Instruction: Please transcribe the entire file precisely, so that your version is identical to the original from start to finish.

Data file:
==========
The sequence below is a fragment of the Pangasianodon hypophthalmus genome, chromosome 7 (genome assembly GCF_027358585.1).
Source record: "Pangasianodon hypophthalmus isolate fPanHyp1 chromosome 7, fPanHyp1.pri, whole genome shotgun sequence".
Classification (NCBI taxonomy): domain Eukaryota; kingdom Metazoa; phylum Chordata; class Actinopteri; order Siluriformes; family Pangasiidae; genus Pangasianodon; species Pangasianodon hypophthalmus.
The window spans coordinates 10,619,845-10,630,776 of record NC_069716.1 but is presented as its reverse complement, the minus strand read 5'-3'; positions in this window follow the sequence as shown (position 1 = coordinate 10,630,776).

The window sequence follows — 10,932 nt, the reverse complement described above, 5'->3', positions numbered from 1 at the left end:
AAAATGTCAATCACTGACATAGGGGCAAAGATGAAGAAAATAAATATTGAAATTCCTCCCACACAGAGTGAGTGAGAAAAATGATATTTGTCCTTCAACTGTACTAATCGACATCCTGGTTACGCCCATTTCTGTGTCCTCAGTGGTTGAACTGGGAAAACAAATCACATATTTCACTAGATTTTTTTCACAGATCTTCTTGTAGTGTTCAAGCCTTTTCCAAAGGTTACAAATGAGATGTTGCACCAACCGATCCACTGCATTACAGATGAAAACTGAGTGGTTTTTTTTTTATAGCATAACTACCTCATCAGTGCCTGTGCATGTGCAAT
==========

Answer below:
The sequence below is a fragment of the Pangasianodon hypophthalmus genome, chromosome 7 (genome assembly GCF_027358585.1).
Source record: "Pangasianodon hypophthalmus isolate fPanHyp1 chromosome 7, fPanHyp1.pri, whole genome shotgun sequence".
Classification (NCBI taxonomy): domain Eukaryota; kingdom Metazoa; phylum Chordata; class Actinopteri; order Siluriformes; family Pangasiidae; genus Pangasianodon; species Pangasianodon hypophthalmus.
The window spans coordinates 10,619,845-10,630,776 of record NC_069716.1 but is presented as its reverse complement, the minus strand read 5'-3'; positions in this window follow the sequence as shown (position 1 = coordinate 10,630,776).

The window sequence follows — 10,932 nt, the reverse complement described above, 5'->3', positions numbered from 1 at the left end:
AAAATGTCAATCACTGACATAGGGGCAAAGATGAAGAAAATAAATATTGAAATTCCTCCCACACAGAGTGAGTGAGAAAAATGATATTTGTCCTTCAACTGTACTAATCGACATCCTGGTTACGCCCATTTCTGTGTCCTCAGTGGTTGAACTGGGAAAACAAATCACATATTTCACTAGATTTTTTTCACAGATCTTCTTGTAGTGTTCAAGCCTTTTCCAAAGGTTACAAATGAGATGTTGCACCAACCGATCCACTGCATTACAGATGAAAACTGAGTGGTTTTTTTTTTATAGCATAACTACCTCATCAGTGCCTGTGCATGTGCAAT